WINDHOEK - The United Nations Executive Secretary of the Economic Commission for Africa, Vera Songwe, has cautioned SADC leaders to be mindful about the increasing debt trap in financing infrastructure development, saying Africa is slowly creeping into a huge public debt.
Songwe, who spoke at the opening of the 38th SADC Summit of Heads of State and Government on Friday, said Africa is gradually creeping back into a huge debt situation, a phenomenon which previously undermined its development in the 1980s and 1990s.
Songwe also noted that in the SADC region, many countries have made progress in reducing their debt burden over the last two decades, however,in the last few years debt levels have gradually started to rise.
In 2017, the region had an average debt to GDP ratio around 55 percent but countries like Mozambique, Zimbabwe and Angola have already crossed the 70 percent threshold.
Namibia recorded a government debt equivalent to 41.50 percent of the country›s gross domestic product in 2017.
South Africa recorded a government debt of 53.10 percent of the country’s GDP in 2017, Botswana recorded government debt equivalent to 22.30 percent of the country’s GDP in 2017, while Angola recorded a government debt equivalent to 65.10 percent of the country’s GDP in 2017.
Zambia recorded a government debt of 55.60 percent of the country’s GDP in 2017, while Zimbabwe recorded a government debt of 82 percent of the country’s GDP in 2017.
Tanzania recorded a government debt of 37.40 percent of the country’s GDP in 2017, while the Democratic Republic of Congo recorded a government debt of 117.70 percent of the country’s GDP in 2017.
Seychelles recorded a government debt equivalent to 62 percent of the country›s GDP in 2017.
Mauritius recorded a government debt equivalent to 64.90 percent of the country›s GDP in 2017, according to the Trading Economies website.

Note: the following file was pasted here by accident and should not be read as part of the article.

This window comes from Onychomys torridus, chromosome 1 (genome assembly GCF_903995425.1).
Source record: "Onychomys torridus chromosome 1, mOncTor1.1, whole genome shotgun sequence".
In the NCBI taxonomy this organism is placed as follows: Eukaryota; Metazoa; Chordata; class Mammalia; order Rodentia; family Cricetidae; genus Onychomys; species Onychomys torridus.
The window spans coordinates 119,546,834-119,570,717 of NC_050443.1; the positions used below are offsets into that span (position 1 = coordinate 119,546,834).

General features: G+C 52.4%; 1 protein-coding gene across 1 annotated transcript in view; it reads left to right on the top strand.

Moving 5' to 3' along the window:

“And of course, as we explore ways for raising resources to finance infrastructural development we must be equally concerned about fighting corruption which undermines all our efforts in this regard,” Songwe told SADC leaders. She said corruption in public expenditure management significantly affects public spending outcomes.
A recent Economic Commission for Africa report notes that corruption affects around 70 percent of public procurement contracts in Africa and inflates the cost of contracts by about 20-30 percent.
Songwe also said the African Development Bank has noted that hidden costs of corruption in government procurement can result in the delivery of poor quality infrastructure.
“Despite various efforts on the continent, available statistics on corruption are not very favourable for African countries. Corruption is a governance problem,” she said.
Furthermore, Songwe said she was pleased with the theme of the summit, which was ‘Promoting infrastructure development and youth empowerment for sustainable development’.
She said the theme combines two critical areas in the SADC region and the African continent, namely the need to scale up efforts on building infrastructure and the dire need to take deliberate and systematic steps to include youth in all areas of development efforts.
“You have rightly raised industrialisation to the top of the region’s economic development priorities. This is essential for achieving the African Union’s Agenda 2063 and the UN’s Agenda 2010 for Sustainable Development,” said Songwe.
Clearly, Africa must industrialise to end poverty and generate employment for the 12 million young people who join the labour force every year, she added. “To realise this objective, the theme of this summit talks to one of the significant factors curtailing faster industrialisation which is insufficient stock of productive infrastructure,” Songwe said.
Infrastructure represents a direct input into production through the services it provides such as transport, energy and information technologies, added Songwe. Indirectly, it can also alter the composition of other inputs and play a role through economies of scale and scope that allow firms to thrive in industries with strong comparative advantages, Songwe explained.
She said poor infrastructure undermines industrialisation and also the entire regional integration project. “Regional infrastructure is key to facilitating regional trade and integration,” Songwe added. Hard infrastructure such as electricity, roads and railways and soft infrastructure which can be defined in broad terms as all trade-related services and regulations, for instance standards and customs procedures, often work together to achieve the objective of facilitating trade and decreasing the cost of doing business, said Songwe.
“Beyond industrialisation and adequate support infrastructure we still have a long way to go to realise the full implementation of the 2010 Agenda for Sustainable Development. In this context, I note that a vast majority of SADC member states are yet to undertake Voluntary National Reviews as part of the follow-up implementation mechanisms,” Songwe said.